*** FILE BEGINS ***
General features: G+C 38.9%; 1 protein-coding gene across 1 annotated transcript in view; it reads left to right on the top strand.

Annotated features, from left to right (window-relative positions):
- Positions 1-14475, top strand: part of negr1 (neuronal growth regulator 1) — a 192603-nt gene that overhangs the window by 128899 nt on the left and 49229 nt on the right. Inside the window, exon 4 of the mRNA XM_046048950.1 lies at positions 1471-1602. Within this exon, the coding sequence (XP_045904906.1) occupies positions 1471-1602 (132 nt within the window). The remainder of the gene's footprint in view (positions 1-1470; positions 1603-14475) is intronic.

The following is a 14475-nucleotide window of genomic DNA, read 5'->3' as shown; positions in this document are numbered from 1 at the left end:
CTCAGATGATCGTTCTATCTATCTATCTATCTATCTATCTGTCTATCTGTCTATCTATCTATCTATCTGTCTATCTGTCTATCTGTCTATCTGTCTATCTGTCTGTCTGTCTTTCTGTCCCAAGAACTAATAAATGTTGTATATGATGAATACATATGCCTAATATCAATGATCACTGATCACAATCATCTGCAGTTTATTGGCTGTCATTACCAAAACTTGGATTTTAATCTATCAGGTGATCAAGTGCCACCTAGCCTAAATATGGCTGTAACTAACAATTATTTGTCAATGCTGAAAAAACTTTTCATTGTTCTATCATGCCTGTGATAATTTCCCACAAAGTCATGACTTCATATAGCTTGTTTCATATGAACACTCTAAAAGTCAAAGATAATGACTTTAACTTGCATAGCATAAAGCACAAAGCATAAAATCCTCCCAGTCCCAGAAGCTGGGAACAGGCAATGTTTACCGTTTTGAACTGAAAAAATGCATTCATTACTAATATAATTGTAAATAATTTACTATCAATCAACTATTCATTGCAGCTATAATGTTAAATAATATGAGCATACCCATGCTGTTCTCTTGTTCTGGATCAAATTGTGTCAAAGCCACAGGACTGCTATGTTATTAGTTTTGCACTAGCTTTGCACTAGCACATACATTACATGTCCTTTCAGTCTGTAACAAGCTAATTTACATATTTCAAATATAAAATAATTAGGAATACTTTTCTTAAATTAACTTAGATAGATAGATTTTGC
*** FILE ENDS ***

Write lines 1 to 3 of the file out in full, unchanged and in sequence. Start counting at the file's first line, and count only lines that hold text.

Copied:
General features: G+C 38.9%; 1 protein-coding gene across 1 annotated transcript in view; it reads left to right on the top strand.

Annotated features, from left to right (window-relative positions):
- Positions 1-14475, top strand: part of negr1 (neuronal growth regulator 1) — a 192603-nt gene that overhangs the window by 128899 nt on the left and 49229 nt on the right. Inside the window, exon 4 of the mRNA XM_046048950.1 lies at positions 1471-1602. Within this exon, the coding sequence (XP_045904906.1) occupies positions 1471-1602 (132 nt within the window). The remainder of the gene's footprint in view (positions 1-1470; positions 1603-14475) is intronic.